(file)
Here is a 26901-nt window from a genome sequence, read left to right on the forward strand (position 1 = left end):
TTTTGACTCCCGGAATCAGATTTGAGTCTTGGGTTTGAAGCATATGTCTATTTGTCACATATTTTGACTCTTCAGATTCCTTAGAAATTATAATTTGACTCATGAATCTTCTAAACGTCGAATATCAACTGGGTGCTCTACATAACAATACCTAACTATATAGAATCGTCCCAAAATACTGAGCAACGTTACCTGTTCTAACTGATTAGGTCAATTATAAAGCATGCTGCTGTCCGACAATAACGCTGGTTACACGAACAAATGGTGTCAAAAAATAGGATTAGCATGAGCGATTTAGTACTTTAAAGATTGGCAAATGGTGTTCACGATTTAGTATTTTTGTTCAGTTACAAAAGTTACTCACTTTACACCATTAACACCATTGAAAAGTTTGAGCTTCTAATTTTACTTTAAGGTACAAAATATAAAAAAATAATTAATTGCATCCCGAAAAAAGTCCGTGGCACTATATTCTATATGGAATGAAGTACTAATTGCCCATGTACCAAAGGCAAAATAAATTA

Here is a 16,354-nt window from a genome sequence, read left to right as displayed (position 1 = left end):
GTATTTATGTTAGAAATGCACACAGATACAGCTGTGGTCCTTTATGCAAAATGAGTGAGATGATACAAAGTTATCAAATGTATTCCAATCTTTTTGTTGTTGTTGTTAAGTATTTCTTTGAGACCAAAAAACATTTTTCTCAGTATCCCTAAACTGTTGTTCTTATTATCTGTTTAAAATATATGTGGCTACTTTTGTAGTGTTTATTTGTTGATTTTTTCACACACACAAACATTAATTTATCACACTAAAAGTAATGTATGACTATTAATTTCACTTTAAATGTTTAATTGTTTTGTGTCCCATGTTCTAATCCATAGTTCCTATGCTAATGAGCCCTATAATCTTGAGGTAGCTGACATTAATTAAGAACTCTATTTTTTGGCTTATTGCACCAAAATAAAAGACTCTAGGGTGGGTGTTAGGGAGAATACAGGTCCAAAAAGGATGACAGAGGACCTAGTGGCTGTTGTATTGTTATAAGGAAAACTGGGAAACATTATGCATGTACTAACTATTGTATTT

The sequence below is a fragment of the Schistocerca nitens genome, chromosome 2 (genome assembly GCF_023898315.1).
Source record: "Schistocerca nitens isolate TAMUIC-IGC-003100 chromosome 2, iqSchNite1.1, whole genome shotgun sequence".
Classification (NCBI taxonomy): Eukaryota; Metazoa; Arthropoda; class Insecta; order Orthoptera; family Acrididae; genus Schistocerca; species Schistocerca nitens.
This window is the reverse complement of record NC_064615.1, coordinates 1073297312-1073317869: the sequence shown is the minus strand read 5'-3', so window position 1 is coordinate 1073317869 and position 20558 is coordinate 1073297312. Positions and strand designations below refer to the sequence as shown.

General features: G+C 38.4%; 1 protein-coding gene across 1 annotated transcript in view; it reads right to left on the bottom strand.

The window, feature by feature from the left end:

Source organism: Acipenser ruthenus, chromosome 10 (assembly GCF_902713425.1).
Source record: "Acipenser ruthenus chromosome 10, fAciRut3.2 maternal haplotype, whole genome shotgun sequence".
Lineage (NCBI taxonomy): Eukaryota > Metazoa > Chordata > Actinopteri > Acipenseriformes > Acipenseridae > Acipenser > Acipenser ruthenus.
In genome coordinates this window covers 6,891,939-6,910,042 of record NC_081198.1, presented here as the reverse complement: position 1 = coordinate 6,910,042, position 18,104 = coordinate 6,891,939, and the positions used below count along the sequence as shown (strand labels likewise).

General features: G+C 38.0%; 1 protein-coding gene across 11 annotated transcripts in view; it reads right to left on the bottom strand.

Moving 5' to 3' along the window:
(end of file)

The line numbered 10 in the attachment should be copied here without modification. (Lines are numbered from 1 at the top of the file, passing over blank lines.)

The window, feature by feature from the left end: